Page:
MessageToEagle.com

Cosmic Irony - Planets Orbiting Cooler Stars More Likely To Remain Ice-Free
Than Planets Around Hotter Stars

20 July, 2013

Share this story:
Follow us:

MessageToEagle.com - Planets orbiting cool stars actually may be much warmer and less icy than their counterparts orbiting much hotter stars, even though they receive the same amount of light, shows a new study led by Aomawa Shields, a doctoral student in the University of Washington astronomy department.

This is due to the interaction of a star's light with ice and snow on the planet's surface.

Stars emit different types of light. Hotter stars emit high-energy visible and ultraviolet light, and cooler stars give off infrared and near-infrared light, which has a much lower energy.


Illustration of a planet with two moons orbiting a red dwarf in the habitable zone. Credit: David A Aguilar(CfA)


It seems logical that the warmth of terrestrial or rocky planets should depend on the amount of light they get from their stars, all other things being equal.

That's because the ice absorbs much of the longer wavelength, near-infrared light predominantly emitted by these cooler stars.

This is counter to what we experience on Earth, where ice and snow strongly reflect the visible light emitted by the Sun. Around a cooler (M-dwarf) star, the more light the ice absorbs, the warmer the planet gets.

The planet's atmospheric greenhouse gases also absorb this near-infrared light, compounding the warming effect.

The researchers found that planets orbiting cooler stars, given similar amounts of light as those orbiting hotter stars, are therefore less likely to experience so-called "snowball states," icing over from pole to equator.

However, around a hotter star such as an F-dwarf, the star's visible and ultraviolet light is reflected by planetary ice and snow in a process called ice-albedo feedback. The more light the ice reflects, the cooler the planet gets.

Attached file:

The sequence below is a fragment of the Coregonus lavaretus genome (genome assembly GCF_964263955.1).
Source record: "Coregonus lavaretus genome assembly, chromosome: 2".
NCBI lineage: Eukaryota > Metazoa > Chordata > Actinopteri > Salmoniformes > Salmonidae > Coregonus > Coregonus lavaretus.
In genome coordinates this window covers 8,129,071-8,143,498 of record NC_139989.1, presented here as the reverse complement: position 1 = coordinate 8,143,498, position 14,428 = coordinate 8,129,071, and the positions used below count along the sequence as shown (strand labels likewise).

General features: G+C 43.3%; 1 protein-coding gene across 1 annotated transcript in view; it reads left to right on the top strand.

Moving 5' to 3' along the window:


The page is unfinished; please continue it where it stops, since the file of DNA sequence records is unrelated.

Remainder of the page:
"The last snowball episode on Earth has been linked to the explosion of multicellular life on our planet," Shields said.

"If someone observed our Earth then, they might not have thought there was life here - but there certainly was. "So though we'd look for the non-snowball planets first, we shouldn't entirely write off planets that may be ice-covered, or headed for total ice cover."

"There could be life there too, though it may be much harder to detect."

The research paper is published in the August issue of the journal Astrobiology, and published online ahead of print July 15.


MessageToEagle.com

See also:
Mysterious Flares Emitting From Sagittarius A

Follow MessageToEagle.com for the latest news on Facebook and Twitter !

Don't Miss Our Stories! Get Our Daily Email Newsletter

Enter your email address:


Once you have confirmed your email address, you will be subscribed to the newsletter.

Recommend this article:

Thermonuclear Burning In A Neutron Star Detected For The First Time!

Black Gaps In The Sky Puzzle Astronomers

Mysteries Of A Dark Universe

Peculiar Nebulous Objects

Countless Trillions Of Glowing Orbs That Illuminate The Universe

Possible Water In The Atmosphere Of A Super-Earth

Astronomical Mystery - Tremendous Explosion And Appearance Of Odd Rings

Subscribe To Our Space, Astronomy, Astrophysics, Earth and Xenology News!

Grab the latest RSS feeds right to your reader, desktop or mobile phone.


comments powered by Disqus

Subscribe to RSS headline updates from:
Powered by FeedBurner

Go to - MAIN PAGE

Copyright @ MessageToEagle.com All rights reserved.
Go to - MAIN PAGE

 Subscribe in a reader

Join Us On Facebook!


Other Popular Articles

Doesn't Secret Dark Matter Exist?
The more scientists study dark matter they know lesser and are not particularly optimistic about their results.